3. Record the data that is contained within the vehicle computer. This will help the technician retain the DTC information in the event the data gets lost or erased from the computer memory.
After the diagnostic information has been gathered:
4. Access the appropriate repair information.
5. Repair the affected systems as required.
6. Test-drive the vehicle to verify that the original complaint is corrected.
The repairs to a vehicle, the current DTCs, have to be cleared. Typically vehicles built after June 1995 will have the DTCs cleared using a scan tool or by doing a test-drive.
Test drives may be required to allow the vehicle computer to verify that the problem no longer exists. Doing the test drive also allows the technician to verify that the problem is corrected. After the computer does a self-test during a test drive, the current code should clear.
A test drive can be done with a scan tool connected. Do not attempt to monitor the scan tool display while driving. Have a second technician ride along to monitor the scan tool, or use a scan tool with data storage capability, which allows accessing the information after the test drive is completed and the vehicle is no longer in motion.
|Figure 4. Here are two examples of the many different scan tool configurations available.|
|Figure 5. Shown here, the fuel control system is being monitored using a scan tool.|
Depending on the vehicle and ability of the scan tool being used, a technician may be able to monitor some systems, or turn some electrical systems on and off (see Figure 5).
Some vehicle systems that may be tested include the fuel pump, ABS, engine cooling fans (both Hi and Low speed), and vehicle computer output tests. Using a scan tool and other equipment, a technician can perform various tests including fuel and vacuum leak tests and electrical tests of solenoids and sensors.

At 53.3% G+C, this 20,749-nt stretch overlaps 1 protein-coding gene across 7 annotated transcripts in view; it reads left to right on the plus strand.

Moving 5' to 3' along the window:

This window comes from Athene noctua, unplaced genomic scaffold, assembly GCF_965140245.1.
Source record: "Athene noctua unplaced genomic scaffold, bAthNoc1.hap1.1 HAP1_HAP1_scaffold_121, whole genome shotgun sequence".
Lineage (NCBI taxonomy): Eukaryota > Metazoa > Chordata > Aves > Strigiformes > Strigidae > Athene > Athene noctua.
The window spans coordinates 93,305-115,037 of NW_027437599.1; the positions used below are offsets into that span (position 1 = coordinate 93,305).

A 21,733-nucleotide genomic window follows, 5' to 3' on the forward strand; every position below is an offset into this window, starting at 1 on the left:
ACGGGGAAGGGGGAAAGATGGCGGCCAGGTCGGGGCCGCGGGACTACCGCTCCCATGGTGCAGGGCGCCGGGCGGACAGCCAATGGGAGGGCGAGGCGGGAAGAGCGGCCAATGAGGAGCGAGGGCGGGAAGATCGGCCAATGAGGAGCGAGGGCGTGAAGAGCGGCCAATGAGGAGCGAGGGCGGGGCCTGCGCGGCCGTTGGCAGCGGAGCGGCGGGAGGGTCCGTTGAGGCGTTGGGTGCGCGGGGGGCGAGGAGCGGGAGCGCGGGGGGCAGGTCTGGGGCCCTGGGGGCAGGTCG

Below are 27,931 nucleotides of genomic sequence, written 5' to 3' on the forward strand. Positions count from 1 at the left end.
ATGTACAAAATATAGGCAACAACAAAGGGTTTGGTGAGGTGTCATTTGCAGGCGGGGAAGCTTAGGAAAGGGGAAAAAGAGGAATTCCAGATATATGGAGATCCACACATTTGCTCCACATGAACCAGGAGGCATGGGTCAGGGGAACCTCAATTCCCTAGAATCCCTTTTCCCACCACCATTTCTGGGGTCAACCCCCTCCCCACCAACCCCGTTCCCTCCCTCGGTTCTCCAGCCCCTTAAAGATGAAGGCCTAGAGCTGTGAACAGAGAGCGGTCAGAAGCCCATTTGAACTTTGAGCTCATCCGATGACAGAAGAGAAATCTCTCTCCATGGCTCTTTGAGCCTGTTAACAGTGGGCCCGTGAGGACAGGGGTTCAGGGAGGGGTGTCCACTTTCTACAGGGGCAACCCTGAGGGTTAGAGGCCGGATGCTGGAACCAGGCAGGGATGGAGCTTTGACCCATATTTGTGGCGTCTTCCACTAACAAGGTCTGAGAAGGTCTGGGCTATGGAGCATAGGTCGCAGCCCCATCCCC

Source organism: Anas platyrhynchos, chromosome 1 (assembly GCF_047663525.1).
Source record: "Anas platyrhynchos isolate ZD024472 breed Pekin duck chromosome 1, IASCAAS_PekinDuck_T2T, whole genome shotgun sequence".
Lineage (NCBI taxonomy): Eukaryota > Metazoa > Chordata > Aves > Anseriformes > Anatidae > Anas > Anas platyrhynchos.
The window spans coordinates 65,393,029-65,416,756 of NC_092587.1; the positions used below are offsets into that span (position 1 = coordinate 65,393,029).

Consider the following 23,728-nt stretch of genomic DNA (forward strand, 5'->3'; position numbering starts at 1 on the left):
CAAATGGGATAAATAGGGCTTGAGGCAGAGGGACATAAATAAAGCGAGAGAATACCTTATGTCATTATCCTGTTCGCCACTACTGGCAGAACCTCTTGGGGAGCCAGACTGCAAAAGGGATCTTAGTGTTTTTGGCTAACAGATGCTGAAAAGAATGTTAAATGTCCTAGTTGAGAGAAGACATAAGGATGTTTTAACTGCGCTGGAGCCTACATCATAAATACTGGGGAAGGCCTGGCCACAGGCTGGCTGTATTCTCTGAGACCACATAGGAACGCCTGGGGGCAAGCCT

Even though some tests can be done on electronic sensors using a DVOM and other simple test equipment, this random-type testing is not recommended. There may be hundreds of possible problem areas. The most efficient method of identifying a faulty sensor, or a fault in a sensor circuit, is by connecting a scan tool to the OBD connector and retrieving a DTC that leads to the area of the problem. The DTC does not identify a failed sensor, but a problem circuit that may or may not lead to a faulty sensor. Then, following a flowchart in a service manual, the problem can be repaired. The steps in the flowchart usually require simple tests on the problem circuit. Many of these tests can be done with the use of the scan tool.
To make sure that the vehicle has been fully tested through all possible scenarios, a drive cycle can be performed. A drive cycle may also be done with a scan tool connected while the drive cycle is performed. Some scan tools will even guide the technician through the steps of a drive cycle for the particular vehicle.
After the drive cycles have been performed, if the malfunction indicator lamp (MIL) is on, a scan tool is the best tool to determine why the lamp is lit. The drive cycle may or may not set a DTC, turning a MIL on.
Scan tools may also help with record keeping. Scan tool data can be printed out and can serve as documentation as part of the repair record.
In review, with vehicles of today being equipped with multiple computer-controlled systems, having scan tools available and knowing how to use them allows for an efficient repair process. In some situations, repairs may not be possible without the use of a scan tool.
To learn more about scan tools or procedures that involve the use of a scan tool, sign up for I-CAR Live training programs: Driveability Issues, No-Starts, and Emissions (DRE01) and Fault Code Retrieval, Diagnosis, and Testing Electronic Systems (ELE03).
This Advantage Online article first appeared in the I-CAR e-newsletter, which is published and distributed free of charge. I-CAR, the Inter-Industry Conference on Auto Collision Repair, is a not-for-profit international training organization that researches and develops quality technical education programs related to collision repair. To learn more about I-CAR, and to subscribe to the free e-newsletter, visit http://www.i-car.com or contact I-CAR Marketing Communications Specialist Brandon Ecken-rode at Brandon.Eckenrode@i-car.com.